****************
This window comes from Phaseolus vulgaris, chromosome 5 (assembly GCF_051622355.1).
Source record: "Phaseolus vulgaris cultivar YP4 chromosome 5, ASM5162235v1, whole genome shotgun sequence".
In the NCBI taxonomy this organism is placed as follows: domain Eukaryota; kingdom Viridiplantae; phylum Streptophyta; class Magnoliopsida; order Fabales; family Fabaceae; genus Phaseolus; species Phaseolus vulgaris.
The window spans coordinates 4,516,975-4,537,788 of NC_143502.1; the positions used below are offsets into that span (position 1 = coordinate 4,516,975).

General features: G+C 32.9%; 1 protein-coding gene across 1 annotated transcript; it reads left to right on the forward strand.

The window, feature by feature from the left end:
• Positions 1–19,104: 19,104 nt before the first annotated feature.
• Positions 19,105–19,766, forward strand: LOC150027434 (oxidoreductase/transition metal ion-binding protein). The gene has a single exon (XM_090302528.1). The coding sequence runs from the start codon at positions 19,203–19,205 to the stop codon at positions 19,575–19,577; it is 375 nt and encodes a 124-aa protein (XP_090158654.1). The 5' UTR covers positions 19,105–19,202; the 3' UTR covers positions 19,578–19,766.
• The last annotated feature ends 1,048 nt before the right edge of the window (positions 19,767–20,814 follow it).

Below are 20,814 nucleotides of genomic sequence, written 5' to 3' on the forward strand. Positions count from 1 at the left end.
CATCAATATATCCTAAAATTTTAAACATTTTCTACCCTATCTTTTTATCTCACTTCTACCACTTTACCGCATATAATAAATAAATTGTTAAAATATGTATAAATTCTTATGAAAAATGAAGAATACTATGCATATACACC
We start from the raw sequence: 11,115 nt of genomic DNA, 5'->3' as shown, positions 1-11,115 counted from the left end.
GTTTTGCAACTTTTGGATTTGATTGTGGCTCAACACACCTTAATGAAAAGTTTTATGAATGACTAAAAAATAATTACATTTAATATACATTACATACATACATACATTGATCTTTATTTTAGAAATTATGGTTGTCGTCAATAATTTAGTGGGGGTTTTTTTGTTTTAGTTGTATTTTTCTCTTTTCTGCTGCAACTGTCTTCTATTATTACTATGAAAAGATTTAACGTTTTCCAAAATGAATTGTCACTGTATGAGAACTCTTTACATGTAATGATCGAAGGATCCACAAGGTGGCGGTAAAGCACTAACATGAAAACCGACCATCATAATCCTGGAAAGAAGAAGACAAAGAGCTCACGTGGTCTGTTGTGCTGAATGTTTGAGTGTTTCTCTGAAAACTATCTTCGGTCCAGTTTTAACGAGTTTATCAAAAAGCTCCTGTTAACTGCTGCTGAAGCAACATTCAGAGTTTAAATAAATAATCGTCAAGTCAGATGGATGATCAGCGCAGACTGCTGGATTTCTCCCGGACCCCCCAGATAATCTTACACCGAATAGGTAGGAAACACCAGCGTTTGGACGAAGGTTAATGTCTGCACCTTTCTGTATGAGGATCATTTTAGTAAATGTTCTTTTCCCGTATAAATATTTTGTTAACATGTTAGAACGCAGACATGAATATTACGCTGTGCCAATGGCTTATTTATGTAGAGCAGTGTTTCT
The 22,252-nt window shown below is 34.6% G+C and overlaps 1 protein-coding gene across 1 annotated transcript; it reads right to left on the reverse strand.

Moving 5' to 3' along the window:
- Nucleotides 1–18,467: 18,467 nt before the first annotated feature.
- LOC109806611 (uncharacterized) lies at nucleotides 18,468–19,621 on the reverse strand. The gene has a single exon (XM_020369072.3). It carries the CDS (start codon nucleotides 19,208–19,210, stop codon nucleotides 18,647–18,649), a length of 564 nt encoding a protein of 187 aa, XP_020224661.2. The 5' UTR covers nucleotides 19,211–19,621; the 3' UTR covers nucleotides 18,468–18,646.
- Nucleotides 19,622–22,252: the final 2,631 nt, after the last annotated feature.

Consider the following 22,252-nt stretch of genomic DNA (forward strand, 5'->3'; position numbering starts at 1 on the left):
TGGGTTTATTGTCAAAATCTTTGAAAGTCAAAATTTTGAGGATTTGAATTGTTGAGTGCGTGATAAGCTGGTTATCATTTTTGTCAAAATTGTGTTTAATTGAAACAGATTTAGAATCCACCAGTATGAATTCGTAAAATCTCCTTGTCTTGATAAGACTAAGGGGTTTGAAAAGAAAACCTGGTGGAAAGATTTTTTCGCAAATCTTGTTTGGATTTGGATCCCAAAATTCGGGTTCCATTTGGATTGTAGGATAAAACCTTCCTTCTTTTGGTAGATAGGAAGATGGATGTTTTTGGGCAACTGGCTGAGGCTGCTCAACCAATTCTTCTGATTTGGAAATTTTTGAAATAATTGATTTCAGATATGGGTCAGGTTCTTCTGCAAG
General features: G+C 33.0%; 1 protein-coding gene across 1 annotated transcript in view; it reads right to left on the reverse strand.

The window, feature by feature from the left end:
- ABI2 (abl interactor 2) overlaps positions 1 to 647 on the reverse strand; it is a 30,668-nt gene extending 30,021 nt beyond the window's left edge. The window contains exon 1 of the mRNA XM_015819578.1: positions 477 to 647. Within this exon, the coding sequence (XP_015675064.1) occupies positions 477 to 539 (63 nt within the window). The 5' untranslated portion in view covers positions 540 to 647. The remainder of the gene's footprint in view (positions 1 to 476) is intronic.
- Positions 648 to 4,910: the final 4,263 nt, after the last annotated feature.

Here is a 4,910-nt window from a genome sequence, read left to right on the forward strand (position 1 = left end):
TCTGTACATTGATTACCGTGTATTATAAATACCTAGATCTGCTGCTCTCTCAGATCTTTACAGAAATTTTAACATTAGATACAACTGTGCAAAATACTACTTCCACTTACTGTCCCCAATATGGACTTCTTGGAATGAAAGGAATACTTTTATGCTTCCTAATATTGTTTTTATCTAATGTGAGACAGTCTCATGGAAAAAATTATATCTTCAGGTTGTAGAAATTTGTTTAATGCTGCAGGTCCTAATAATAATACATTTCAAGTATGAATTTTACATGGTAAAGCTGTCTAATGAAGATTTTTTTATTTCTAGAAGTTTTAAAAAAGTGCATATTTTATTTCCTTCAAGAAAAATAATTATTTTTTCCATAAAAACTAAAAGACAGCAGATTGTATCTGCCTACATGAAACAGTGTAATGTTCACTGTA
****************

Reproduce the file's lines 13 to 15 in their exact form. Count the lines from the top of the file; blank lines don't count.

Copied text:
GTTTTGCAACTTTTGGATTTGATTGTGGCTCAACACACCTTAATGAAAAGTTTTATGAATGACTAAAAAATAATTACATTTAATATACATTACATACATACATACATTGATCTTTATTTTAGAAATTATGGTTGTCGTCAATAATTTAGTGGGGGTTTTTTTGTTTTAGTTGTATTTTTCTCTTTTCTGCTGCAACTGTCTTCTATTATTACTATGAAAAGATTTAACGTTTTCCAAAATGAATTGTCACTGTATGAGAACTCTTTACATGTAATGATCGAAGGATCCACAAGGTGGCGGTAAAGCACTAACATGAAAACCGACCATCATAATCCTGGAAAGAAGAAGACAAAGAGCTCACGTGGTCTGTTGTGCTGAATGTTTGAGTGTTTCTCTGAAAACTATCTTCGGTCCAGTTTTAACGAGTTTATCAAAAAGCTCCTGTTAACTGCTGCTGAAGCAACATTCAGAGTTTAAATAAATAATCGTCAAGTCAGATGGATGATCAGCGCAGACTGCTGGATTTCTCCCGGACCCCCCAGATAATCTTACACCGAATAGGTAGGAAACACCAGCGTTTGGACGAAGGTTAATGTCTGCACCTTTCTGTATGAGGATCATTTTAGTAAATGTTCTTTTCCCGTATAAATATTTTGTTAACATGTTAGAACGCAGACATGAATATTACGCTGTGCCAATGGCTTATTTATGTAGAGCAGTGTTTCT
The 22,252-nt window shown below is 34.6% G+C and overlaps 1 protein-coding gene across 1 annotated transcript; it reads right to left on the reverse strand.

Moving 5' to 3' along the window: